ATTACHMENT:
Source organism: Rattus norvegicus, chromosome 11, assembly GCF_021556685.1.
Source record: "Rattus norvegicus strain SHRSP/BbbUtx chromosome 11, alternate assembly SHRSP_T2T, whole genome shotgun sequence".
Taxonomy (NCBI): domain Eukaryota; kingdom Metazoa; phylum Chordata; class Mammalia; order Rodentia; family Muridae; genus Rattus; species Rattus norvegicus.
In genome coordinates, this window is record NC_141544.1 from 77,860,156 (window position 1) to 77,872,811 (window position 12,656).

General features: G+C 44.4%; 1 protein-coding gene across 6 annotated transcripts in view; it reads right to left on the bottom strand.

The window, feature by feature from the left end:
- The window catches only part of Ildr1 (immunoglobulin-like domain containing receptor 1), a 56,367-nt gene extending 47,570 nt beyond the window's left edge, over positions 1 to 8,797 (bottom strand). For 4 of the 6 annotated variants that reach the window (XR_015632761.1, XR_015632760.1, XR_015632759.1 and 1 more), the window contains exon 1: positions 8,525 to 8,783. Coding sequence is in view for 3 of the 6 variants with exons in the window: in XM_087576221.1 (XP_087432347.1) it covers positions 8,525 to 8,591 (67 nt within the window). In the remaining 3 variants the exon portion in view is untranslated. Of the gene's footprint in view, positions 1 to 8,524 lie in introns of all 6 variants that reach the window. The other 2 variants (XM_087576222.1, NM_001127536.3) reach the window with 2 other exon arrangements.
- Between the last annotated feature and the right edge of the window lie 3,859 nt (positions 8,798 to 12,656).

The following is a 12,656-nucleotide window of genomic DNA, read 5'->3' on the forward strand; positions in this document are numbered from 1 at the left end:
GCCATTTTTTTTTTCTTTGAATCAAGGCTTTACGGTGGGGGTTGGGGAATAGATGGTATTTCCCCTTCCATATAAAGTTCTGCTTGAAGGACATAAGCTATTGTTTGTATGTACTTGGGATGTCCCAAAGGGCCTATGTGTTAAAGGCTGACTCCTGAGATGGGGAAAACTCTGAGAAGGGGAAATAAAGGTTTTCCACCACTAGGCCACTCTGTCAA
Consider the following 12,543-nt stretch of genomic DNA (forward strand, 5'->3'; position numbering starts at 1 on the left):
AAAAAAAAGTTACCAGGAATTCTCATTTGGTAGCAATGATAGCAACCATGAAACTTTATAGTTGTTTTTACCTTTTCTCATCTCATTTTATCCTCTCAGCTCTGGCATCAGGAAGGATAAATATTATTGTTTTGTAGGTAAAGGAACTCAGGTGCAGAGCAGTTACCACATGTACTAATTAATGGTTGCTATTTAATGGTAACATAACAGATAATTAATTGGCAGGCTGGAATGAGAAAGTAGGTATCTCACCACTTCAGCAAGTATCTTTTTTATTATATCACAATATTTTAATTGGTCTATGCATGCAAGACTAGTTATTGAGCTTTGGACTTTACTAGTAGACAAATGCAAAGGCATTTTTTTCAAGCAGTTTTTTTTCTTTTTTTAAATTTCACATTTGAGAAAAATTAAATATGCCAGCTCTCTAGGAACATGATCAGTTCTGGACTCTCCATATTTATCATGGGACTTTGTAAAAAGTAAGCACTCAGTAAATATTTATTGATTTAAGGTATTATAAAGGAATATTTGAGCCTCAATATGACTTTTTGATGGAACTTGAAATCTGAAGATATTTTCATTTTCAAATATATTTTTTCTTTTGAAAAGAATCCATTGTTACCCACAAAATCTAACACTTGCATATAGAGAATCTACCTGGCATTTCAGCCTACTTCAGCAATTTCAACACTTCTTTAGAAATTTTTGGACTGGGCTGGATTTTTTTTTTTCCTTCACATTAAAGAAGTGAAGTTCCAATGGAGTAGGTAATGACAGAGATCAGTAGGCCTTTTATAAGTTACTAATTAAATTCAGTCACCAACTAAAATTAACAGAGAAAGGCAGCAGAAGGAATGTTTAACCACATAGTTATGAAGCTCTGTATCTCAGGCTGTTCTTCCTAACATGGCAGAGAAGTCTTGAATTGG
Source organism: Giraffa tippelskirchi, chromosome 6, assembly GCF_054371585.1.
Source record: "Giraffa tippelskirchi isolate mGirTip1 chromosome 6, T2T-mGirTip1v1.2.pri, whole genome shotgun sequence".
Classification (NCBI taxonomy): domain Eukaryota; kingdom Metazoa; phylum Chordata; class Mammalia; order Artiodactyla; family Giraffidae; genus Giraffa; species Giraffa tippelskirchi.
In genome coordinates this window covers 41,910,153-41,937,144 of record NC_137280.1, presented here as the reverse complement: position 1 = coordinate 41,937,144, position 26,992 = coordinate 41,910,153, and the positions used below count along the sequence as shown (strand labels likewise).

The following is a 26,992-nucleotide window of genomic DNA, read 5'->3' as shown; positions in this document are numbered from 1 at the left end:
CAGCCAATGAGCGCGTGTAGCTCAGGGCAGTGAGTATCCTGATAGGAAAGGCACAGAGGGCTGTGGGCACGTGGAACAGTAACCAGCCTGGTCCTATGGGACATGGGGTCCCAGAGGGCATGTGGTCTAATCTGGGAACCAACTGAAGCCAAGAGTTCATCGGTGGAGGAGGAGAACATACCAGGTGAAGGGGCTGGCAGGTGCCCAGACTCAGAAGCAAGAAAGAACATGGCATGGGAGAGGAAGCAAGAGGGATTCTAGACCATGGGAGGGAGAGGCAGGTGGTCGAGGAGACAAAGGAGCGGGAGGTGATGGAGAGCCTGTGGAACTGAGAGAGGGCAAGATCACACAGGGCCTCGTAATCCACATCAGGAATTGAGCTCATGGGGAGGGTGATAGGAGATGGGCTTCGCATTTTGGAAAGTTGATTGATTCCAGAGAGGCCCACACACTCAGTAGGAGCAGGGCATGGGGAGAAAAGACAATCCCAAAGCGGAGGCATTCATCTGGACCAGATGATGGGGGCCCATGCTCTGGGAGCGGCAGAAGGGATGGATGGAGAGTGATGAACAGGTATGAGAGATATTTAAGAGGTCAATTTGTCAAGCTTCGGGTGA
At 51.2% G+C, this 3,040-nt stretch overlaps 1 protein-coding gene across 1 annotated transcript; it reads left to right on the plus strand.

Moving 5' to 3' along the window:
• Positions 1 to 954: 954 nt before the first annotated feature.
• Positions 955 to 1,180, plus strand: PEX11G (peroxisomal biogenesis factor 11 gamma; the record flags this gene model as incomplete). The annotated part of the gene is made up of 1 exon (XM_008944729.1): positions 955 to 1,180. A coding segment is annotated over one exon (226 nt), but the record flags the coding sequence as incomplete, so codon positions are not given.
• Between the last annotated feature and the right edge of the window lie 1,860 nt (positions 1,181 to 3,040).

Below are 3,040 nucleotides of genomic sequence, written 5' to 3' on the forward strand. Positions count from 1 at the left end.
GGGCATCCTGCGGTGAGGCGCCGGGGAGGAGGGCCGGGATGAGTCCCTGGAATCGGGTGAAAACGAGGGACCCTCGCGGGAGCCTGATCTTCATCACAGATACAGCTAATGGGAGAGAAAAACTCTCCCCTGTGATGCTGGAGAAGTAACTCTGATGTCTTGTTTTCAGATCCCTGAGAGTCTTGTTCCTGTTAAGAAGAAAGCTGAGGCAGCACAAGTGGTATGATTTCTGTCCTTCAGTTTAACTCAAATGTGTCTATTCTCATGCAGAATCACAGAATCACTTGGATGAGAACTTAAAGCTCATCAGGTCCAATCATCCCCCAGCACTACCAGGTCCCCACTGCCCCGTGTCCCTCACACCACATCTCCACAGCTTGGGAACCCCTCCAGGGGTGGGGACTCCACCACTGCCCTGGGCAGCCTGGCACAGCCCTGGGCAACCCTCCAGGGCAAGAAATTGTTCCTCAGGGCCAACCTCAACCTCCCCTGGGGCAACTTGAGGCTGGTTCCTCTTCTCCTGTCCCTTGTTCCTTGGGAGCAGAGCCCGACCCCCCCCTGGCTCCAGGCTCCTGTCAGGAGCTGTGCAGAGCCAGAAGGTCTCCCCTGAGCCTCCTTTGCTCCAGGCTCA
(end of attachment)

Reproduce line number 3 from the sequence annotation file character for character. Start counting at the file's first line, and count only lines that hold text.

Taxonomy (NCBI): domain Eukaryota; kingdom Metazoa; phylum Chordata; class Mammalia; order Rodentia; family Muridae; genus Rattus; species Rattus norvegicus.